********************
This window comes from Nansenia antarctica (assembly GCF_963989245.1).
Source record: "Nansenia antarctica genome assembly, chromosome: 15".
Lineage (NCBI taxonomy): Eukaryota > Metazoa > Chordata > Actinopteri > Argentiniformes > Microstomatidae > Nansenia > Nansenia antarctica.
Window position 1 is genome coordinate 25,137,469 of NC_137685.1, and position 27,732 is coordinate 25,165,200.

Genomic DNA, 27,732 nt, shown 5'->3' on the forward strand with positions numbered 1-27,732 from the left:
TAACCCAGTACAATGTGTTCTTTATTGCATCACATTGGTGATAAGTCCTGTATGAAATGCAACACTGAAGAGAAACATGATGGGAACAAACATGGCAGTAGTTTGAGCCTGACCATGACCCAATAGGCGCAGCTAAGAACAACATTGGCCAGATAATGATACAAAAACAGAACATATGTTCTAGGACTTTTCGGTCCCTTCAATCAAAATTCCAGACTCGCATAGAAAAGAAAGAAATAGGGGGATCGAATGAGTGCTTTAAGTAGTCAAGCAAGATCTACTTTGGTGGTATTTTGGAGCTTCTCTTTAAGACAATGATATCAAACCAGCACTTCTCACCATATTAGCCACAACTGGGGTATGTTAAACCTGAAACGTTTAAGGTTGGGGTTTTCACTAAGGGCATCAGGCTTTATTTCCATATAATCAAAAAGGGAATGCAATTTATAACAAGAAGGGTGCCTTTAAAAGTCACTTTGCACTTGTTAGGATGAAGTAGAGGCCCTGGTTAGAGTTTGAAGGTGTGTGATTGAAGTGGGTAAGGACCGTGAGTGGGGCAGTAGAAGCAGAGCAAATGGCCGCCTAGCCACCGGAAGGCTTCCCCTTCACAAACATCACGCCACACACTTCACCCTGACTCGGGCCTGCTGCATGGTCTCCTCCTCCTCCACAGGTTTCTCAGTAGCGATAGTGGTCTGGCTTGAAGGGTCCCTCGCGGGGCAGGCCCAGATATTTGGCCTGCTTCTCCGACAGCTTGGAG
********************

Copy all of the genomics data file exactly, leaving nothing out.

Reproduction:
This window comes from Nansenia antarctica (assembly GCF_963989245.1).
Source record: "Nansenia antarctica genome assembly, chromosome: 15".
Lineage (NCBI taxonomy): Eukaryota > Metazoa > Chordata > Actinopteri > Argentiniformes > Microstomatidae > Nansenia > Nansenia antarctica.
Window position 1 is genome coordinate 25,137,469 of NC_137685.1, and position 27,732 is coordinate 25,165,200.

Genomic DNA, 27,732 nt, shown 5'->3' on the forward strand with positions numbered 1-27,732 from the left:
TAACCCAGTACAATGTGTTCTTTATTGCATCACATTGGTGATAAGTCCTGTATGAAATGCAACACTGAAGAGAAACATGATGGGAACAAACATGGCAGTAGTTTGAGCCTGACCATGACCCAATAGGCGCAGCTAAGAACAACATTGGCCAGATAATGATACAAAAACAGAACATATGTTCTAGGACTTTTCGGTCCCTTCAATCAAAATTCCAGACTCGCATAGAAAAGAAAGAAATAGGGGGATCGAATGAGTGCTTTAAGTAGTCAAGCAAGATCTACTTTGGTGGTATTTTGGAGCTTCTCTTTAAGACAATGATATCAAACCAGCACTTCTCACCATATTAGCCACAACTGGGGTATGTTAAACCTGAAACGTTTAAGGTTGGGGTTTTCACTAAGGGCATCAGGCTTTATTTCCATATAATCAAAAAGGGAATGCAATTTATAACAAGAAGGGTGCCTTTAAAAGTCACTTTGCACTTGTTAGGATGAAGTAGAGGCCCTGGTTAGAGTTTGAAGGTGTGTGATTGAAGTGGGTAAGGACCGTGAGTGGGGCAGTAGAAGCAGAGCAAATGGCCGCCTAGCCACCGGAAGGCTTCCCCTTCACAAACATCACGCCACACACTTCACCCTGACTCGGGCCTGCTGCATGGTCTCCTCCTCCTCCACAGGTTTCTCAGTAGCGATAGTGGTCTGGCTTGAAGGGTCCCTCGCGGGGCAGGCCCAGATATTTGGCCTGCTTCTCCGACAGCTTGGAG